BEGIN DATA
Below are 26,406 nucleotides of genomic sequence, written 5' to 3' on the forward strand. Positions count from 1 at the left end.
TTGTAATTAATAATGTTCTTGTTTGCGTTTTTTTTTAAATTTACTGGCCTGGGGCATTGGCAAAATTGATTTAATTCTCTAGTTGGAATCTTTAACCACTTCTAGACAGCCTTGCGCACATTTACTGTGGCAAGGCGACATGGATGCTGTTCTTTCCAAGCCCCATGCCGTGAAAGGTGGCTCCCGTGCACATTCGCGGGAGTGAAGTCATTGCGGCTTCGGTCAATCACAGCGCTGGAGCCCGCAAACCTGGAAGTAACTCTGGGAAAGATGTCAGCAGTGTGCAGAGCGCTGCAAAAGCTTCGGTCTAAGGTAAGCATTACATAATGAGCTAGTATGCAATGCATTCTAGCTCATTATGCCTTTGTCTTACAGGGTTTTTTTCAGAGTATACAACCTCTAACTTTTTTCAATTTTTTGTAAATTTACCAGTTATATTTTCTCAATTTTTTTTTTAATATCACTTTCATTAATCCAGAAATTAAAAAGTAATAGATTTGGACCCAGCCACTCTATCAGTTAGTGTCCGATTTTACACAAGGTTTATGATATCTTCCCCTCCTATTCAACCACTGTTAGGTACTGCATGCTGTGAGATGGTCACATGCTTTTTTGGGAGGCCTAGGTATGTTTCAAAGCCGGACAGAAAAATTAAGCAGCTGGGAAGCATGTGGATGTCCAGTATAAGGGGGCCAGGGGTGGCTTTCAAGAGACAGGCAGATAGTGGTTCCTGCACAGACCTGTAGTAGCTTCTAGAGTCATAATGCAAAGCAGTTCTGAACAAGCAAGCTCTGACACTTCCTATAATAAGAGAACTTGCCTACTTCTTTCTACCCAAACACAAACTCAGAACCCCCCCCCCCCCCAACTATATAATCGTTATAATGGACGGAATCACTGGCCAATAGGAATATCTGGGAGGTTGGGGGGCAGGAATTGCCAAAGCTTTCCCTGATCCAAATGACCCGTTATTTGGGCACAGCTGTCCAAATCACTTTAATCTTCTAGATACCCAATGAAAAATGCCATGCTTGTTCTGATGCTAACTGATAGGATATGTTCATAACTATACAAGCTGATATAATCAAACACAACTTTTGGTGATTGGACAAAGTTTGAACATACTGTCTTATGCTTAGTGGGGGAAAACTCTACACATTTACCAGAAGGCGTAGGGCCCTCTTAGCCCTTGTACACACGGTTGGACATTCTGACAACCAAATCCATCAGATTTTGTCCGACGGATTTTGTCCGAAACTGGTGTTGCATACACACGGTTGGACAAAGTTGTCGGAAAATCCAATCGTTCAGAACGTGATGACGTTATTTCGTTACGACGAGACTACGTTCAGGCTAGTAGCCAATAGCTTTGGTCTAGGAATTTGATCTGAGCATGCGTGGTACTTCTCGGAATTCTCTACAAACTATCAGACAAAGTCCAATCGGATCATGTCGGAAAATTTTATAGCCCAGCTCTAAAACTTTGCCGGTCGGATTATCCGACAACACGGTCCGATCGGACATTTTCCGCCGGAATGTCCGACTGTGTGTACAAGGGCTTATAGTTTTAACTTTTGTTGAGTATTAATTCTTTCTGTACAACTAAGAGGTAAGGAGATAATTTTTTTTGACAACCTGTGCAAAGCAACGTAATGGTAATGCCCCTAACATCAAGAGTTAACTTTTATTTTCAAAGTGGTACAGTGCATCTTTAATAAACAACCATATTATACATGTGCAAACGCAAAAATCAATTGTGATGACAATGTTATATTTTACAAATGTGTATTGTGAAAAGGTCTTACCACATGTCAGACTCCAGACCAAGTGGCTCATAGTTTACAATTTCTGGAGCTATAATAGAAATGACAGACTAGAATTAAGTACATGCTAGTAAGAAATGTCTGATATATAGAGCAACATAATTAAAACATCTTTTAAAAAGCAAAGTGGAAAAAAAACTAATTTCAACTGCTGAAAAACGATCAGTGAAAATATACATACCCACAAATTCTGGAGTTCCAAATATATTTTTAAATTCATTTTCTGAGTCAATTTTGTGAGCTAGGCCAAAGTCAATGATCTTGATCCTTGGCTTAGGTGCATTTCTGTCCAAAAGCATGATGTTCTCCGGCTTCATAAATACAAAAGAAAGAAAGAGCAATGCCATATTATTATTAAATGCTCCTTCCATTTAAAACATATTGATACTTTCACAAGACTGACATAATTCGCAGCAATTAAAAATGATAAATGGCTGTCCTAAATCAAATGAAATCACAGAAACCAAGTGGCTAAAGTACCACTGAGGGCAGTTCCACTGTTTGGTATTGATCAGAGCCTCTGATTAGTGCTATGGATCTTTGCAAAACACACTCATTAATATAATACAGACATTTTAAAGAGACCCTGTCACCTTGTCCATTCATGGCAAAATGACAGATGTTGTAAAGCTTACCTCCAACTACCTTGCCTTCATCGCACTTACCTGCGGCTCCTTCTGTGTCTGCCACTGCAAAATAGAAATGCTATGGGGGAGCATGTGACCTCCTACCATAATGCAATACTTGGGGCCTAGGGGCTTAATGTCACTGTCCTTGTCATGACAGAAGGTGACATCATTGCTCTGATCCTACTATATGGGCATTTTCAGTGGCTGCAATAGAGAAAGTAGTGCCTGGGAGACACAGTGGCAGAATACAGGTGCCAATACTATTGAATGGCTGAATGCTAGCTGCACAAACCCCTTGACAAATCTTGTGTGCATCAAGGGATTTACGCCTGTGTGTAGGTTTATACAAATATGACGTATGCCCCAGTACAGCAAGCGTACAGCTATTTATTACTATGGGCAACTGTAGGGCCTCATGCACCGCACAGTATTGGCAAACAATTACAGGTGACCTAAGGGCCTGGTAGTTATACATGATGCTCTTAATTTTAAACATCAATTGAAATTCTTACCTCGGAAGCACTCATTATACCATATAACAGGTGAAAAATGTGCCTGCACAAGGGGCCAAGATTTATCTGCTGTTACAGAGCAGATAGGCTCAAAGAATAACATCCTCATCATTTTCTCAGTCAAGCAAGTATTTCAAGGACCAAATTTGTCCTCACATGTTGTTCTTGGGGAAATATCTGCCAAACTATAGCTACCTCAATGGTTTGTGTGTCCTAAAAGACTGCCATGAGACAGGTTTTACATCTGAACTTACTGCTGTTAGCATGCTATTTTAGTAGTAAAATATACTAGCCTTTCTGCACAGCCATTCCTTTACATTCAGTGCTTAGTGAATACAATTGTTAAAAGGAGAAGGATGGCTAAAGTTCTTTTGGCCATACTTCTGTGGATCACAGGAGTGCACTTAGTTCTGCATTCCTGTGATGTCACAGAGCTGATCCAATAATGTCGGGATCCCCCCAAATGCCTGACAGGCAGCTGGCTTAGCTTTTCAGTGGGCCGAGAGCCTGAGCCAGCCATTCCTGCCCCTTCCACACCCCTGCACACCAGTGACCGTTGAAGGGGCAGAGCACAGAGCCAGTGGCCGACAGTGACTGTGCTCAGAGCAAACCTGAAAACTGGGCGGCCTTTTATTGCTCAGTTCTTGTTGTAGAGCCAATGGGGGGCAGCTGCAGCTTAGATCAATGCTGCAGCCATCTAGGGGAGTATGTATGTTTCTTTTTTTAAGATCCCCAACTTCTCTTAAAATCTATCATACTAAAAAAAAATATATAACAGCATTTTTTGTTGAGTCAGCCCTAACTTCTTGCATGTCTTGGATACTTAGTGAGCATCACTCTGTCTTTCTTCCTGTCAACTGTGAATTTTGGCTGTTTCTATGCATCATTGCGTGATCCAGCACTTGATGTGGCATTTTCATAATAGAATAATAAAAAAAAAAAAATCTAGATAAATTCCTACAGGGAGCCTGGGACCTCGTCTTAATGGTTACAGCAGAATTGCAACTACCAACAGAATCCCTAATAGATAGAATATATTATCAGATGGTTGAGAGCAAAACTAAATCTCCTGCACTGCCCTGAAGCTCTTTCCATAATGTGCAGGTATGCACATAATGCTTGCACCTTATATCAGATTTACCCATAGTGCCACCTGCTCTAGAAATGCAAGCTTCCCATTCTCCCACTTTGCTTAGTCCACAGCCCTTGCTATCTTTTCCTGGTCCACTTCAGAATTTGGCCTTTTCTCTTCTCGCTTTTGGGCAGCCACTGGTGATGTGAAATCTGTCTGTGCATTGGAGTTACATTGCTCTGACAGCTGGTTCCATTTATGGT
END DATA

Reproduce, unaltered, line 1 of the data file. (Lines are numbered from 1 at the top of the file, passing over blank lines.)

Below are 26,406 nucleotides of genomic sequence, written 5' to 3' on the forward strand. Positions count from 1 at the left end.